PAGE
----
Volume 3, Issue 3, September 2018, Page: 95-101
Nutrient Retention Capacity of White and Red Varieties of Onion (Allium Cepa) Bulbs as Influenced by Storage Conditions
Shamsudeen Nassarawa Sanusi, Department of Food Science and Technology, Bayero University, Kano, Nigeria
Mathew Kolawole Bolade, Department of Food Science and Technology, Federal University of Technology, Akure, Nigeria
Isaac Babatunde Oluwalana, Department of Food Science and Technology, Federal University of Technology, Akure, Nigeria
Received: Aug. 23, 2018;       Accepted: Sep. 18, 2018;       Published: Nov. 29, 2018
DOI: 10.11648/j.ijfsb.20180303.14      View  20      Downloads  29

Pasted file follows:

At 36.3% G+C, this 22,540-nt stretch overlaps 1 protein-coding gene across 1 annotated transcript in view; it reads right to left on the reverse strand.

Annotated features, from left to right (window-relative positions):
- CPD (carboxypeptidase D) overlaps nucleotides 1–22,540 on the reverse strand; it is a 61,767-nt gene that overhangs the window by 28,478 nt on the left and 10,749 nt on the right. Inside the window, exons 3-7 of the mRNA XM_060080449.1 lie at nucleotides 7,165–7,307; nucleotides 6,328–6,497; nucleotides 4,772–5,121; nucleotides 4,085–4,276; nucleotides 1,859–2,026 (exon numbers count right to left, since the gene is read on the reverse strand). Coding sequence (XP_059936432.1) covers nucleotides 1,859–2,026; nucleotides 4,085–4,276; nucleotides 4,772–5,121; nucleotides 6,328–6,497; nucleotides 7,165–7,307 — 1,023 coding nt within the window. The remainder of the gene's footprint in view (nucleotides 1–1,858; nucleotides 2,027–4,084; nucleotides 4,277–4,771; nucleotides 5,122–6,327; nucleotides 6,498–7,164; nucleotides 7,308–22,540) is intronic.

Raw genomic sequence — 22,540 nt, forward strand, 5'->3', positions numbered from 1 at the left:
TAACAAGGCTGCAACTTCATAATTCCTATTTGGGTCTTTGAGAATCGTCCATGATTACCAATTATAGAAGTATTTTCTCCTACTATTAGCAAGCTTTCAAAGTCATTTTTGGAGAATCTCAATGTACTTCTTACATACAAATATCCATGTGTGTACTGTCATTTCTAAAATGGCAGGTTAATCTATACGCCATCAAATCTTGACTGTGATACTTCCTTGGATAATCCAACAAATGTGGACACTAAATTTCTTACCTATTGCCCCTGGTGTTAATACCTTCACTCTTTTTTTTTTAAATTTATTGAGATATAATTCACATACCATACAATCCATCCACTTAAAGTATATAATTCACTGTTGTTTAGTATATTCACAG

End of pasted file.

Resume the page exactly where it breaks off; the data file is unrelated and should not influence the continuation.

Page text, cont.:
The influence of different storage conditions (ambient temperature, refrigeration temperature, and hot air wooden cabinet storage) on nutrient retention capacity of onion bulbs was investigated. The fresh onions varieties (red and white) were obtained from a private farm (Modibbo Isah Farms, Bichi, Kano State, Nigeria). The experiment followed a completely randomized design in a factorial 3 × 2 × 8, with a total of 48 treatments, corresponding to three storage temperature conditions, two onion varieties and eight-week storage duration. The storage temperature conditions were ambient temperature (30±2°C), refrigeration storage (5-7°C) and hot air wooden cabinet storage (45-50°C) while the two onion varieties were white and red types. The prevailing relative humidity during the storage period ranged between 70 and 95%. The result showed that some constituents of the stored onions decreased with increase in the storage period and this particularly occurred in moisture content (86.89-63.76%). Some parameters showed increased values with increase in the storage period and these include ash content (0.98-1.60%), fat content (1.28-1.76%), protein content (1.45-4.75%), crude fibre content (0.96-1.74%), and carbohydrate content (9.05-28.82%). The onion types essentially exhibited diverse responses to these different storage conditions which might be linked to botanical diversity. However, the red onions seem to show greater stability in terms of nutrient retention than the white type while ambient temperature storage conditions may be regarded as the best of the three storage conditions investigated.